of this factsheet (PDF, 115 KB)
Know Your Water Supply
Whether for drinking, cooking, bathing, or doing laundry, a supply of clean water is
important to a healthy home. Know where your water comes from.
Tips for All Water Users
- Install devices to prevent garden hose water from flowing backwards into your drinking
- Consult your local building code office before making major repairs or changes to your
- Conserve water because clean water is precious. Dont waste it, instead, use
water-saving toilets, and showerheads. Repair plumbing leaks right away.
Water Supply Problems
Bacteria and Viruses
The most common problem in private well water is
bacteria (exit DHS; PDF, 70 KB). If bacteria are found, it
means that human or animal wastes may be entering your water. Some bacteria can cause
stomach upset or diarrhea.
Harmful chemicals such as gasoline, solvents, and pesticides can get into drinking
water. Natural chemicals like arsenic, manganese, iron, and radon can also get into your
Water Quality Testing (exit DHS; PDF, 70 KB)
Public water supplies are tested for more than 100 chemicals. If you use public water
you can call the water utility for information about your drinking water.
All private wells and many public water supplies use groundwater. Groundwater is water
held in underground soils and rock. Several communities use water from nearby lakes,
like Lake Winnebago, Lake Michigan, and Lake Superior.
Tips for People who use Public Water Supplies
- Find out where your water comes from. Contact your water utility if you have questions
about your water supply.
- Protect your water supply. Follow any water-use warnings. Dispose of pesticides, motor
oil, and other chemicals properly. Reduce your use of lawn and garden chemicals since
these chemicals may seep into drinking water.
- Call your water utility if you have questions or if you notice a change in the taste,
odor, smell or color of your water.
If you own a private well, be sure your water supply is safe. Yearly testing and
maintenance will help protect your water supply. Call your local
Department of Natural
Resources (DNR) office for more information.
Tips for People who use Private Wells
For information on water quality, see the environmental health
resources website on water
issues or call 608-266-7480.
- Find out the age and depth of your well and the length of its casing (the pipe inside
the drilled hole). Learn about the types of soil, bedrock and water supply problems in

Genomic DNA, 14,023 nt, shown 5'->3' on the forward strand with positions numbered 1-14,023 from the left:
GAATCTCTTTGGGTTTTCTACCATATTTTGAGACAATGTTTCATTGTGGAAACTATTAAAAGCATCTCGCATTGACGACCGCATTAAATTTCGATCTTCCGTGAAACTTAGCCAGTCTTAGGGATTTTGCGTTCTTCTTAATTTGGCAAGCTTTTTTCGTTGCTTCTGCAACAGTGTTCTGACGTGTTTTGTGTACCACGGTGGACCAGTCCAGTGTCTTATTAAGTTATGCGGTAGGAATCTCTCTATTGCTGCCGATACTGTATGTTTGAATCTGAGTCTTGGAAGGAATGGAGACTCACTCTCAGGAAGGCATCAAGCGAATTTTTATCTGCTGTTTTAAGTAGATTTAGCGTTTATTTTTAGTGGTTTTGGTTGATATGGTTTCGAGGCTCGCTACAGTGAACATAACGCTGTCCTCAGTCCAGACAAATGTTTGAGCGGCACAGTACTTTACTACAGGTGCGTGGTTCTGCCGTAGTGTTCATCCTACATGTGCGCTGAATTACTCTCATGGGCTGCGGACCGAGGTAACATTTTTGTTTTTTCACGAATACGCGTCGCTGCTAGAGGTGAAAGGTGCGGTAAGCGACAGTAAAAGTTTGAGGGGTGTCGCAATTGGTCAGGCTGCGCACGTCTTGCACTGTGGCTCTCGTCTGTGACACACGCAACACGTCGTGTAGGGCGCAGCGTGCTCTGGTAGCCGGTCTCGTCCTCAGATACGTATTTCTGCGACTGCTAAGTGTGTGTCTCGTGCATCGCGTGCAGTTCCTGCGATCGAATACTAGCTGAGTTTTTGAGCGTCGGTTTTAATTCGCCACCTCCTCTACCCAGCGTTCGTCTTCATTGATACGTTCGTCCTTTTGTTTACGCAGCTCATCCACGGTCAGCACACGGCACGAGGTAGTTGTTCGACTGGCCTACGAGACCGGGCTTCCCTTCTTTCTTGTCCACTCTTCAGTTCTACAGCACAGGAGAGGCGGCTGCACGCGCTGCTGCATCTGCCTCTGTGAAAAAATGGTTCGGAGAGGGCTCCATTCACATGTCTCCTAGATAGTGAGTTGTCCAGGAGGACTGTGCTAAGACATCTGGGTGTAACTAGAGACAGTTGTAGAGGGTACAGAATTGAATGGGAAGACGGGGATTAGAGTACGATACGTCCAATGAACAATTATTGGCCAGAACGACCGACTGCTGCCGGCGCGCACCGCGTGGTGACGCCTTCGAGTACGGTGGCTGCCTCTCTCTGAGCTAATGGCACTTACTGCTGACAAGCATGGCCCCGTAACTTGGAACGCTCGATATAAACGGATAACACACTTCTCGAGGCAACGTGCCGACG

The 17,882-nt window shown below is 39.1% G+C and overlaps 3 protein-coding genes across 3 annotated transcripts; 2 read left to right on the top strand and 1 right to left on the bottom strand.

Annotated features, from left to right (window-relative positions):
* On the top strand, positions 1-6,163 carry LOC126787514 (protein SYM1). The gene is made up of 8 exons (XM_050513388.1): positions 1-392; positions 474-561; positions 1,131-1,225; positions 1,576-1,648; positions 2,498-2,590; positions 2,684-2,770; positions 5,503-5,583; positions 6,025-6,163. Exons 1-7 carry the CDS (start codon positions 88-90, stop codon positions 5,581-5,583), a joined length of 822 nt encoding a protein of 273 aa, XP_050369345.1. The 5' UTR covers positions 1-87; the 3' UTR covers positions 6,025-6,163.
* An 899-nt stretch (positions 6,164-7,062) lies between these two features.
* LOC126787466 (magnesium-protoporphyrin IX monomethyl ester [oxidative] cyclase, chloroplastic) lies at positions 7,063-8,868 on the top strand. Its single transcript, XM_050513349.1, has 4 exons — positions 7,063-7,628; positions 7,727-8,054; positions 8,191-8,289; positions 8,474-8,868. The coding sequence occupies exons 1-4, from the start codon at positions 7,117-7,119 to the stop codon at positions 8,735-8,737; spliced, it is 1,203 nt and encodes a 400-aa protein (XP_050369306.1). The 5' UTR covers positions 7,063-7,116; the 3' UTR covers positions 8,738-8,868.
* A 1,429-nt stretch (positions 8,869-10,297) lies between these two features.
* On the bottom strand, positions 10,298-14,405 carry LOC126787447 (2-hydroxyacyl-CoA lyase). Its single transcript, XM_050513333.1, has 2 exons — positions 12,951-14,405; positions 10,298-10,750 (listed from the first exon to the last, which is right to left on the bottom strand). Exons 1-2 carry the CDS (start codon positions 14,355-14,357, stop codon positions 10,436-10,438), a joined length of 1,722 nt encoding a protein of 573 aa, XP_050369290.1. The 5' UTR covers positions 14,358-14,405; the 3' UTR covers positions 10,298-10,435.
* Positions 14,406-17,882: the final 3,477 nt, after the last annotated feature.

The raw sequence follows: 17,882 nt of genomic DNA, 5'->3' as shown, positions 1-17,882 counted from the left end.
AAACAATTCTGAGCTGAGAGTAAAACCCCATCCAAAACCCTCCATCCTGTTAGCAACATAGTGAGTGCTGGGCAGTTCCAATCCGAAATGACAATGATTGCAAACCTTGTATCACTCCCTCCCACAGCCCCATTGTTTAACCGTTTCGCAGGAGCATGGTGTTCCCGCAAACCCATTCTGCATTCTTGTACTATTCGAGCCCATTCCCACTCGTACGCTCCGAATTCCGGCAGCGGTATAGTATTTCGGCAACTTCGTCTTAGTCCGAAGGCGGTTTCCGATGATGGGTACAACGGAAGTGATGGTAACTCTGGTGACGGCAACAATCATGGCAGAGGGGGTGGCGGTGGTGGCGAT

- Find out when your drinking water was last tested. Know what tests were run, and the
results. Keep records of any tests or repairs that you make.
- Test at least once a year for bacteria. Several
labs in Wisconsin can do these tests.
Check the yellow pages in your phone book for a lab near you.
- Test for
nitrate. This is especially important if there is a pregnant woman or infant in
your home. Nitrates come from fertilizer use, barnyard runoff, and septic systems. A high
nitrate level may mean that your water also has bacteria or farm chemicals.
- You may want to do other tests. Talk to a regional water supply expert at your local DNR
office to find out if
arsenic or radon are common in your area. If your well is near an
old landfill, gas station, or buried fuel tank you might want to test for
chemicals (VOCs). If your well is near an orchard or farm field, a test for
might be advised.
- Have your water tested if you notice a change in its taste, odor, or color. Some tests
are expensive and may be hard to do. Contact your well driller, local DNR office, or your
local health department for help.
- If your water contains bacteria or chemicals find out the source of the problem. Fix it
and test the water again to be sure it is safe.
- Keep chemicals, septic tanks, and animal waste away from your well. Dispose of chemicals
and motor oil properly. Dont put waste chemicals in your septic system. Limit your
use of lawn and garden chemicals. Keep the area around your well clean.
Prepared by the
Wisconsin Department of Health Services
Division of Public Health
Bureau of Environmental and Occupational Health
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July 16, 2013